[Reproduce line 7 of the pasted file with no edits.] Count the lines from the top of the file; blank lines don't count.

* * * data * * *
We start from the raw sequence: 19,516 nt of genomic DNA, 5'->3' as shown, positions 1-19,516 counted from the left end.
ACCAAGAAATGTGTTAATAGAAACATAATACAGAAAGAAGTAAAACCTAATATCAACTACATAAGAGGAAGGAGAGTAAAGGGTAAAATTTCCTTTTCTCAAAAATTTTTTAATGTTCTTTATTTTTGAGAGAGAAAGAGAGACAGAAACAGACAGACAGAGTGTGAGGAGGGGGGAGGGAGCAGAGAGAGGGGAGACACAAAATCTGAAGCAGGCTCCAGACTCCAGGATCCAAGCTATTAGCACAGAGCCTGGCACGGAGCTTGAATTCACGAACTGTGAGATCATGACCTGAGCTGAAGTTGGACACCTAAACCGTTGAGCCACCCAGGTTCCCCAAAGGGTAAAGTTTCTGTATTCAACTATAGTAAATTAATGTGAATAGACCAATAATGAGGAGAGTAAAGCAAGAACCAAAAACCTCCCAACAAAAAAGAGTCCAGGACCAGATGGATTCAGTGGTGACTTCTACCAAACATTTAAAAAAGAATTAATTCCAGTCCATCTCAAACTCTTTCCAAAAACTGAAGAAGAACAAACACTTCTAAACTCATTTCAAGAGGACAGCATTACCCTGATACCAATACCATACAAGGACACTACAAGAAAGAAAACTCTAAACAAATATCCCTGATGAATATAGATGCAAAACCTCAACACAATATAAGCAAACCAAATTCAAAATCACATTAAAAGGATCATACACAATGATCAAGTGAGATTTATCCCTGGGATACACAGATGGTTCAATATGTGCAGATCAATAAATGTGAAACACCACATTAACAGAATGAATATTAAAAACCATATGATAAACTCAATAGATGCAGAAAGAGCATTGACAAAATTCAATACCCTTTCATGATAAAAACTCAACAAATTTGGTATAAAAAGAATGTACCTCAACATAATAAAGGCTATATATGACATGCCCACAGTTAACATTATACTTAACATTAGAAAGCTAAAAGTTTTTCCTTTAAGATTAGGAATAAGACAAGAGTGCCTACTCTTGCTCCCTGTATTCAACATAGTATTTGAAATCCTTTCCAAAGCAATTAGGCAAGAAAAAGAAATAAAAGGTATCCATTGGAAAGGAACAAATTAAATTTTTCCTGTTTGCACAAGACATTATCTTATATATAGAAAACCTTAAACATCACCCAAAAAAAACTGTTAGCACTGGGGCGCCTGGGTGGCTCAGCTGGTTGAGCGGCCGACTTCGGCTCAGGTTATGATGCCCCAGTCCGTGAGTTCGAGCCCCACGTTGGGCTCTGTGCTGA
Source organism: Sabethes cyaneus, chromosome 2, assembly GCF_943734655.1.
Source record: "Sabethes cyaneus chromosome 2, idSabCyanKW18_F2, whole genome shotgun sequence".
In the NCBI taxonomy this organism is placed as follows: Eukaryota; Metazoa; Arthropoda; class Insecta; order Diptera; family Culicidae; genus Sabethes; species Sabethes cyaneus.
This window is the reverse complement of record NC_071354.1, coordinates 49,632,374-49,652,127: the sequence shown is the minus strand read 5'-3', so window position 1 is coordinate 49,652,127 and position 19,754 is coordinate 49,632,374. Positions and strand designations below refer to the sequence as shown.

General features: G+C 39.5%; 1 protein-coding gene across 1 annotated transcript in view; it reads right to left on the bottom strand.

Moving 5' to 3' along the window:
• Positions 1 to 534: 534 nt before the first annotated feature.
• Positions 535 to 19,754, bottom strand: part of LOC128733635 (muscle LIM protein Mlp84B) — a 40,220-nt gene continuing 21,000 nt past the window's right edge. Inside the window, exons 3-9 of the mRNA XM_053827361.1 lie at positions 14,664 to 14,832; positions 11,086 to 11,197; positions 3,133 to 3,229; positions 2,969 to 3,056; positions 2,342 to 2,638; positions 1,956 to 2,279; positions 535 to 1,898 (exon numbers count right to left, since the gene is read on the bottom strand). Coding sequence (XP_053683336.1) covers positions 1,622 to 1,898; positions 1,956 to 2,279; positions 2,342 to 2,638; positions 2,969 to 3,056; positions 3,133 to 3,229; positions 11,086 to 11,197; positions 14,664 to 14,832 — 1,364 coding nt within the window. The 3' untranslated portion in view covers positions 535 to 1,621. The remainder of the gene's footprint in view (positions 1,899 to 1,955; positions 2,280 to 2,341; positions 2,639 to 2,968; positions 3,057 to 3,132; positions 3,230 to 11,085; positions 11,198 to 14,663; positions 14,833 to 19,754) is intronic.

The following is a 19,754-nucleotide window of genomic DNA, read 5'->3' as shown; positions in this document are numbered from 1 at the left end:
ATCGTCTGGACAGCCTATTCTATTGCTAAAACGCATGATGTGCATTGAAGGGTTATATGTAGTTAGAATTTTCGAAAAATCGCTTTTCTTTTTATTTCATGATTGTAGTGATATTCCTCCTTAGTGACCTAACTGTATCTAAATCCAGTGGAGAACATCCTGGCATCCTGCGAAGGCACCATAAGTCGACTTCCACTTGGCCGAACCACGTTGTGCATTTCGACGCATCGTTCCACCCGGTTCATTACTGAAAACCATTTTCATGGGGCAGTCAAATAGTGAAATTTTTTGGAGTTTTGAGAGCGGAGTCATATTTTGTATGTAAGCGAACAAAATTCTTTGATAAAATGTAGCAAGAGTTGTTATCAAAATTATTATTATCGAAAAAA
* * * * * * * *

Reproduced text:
General features: G+C 39.5%; 1 protein-coding gene across 1 annotated transcript in view; it reads right to left on the bottom strand.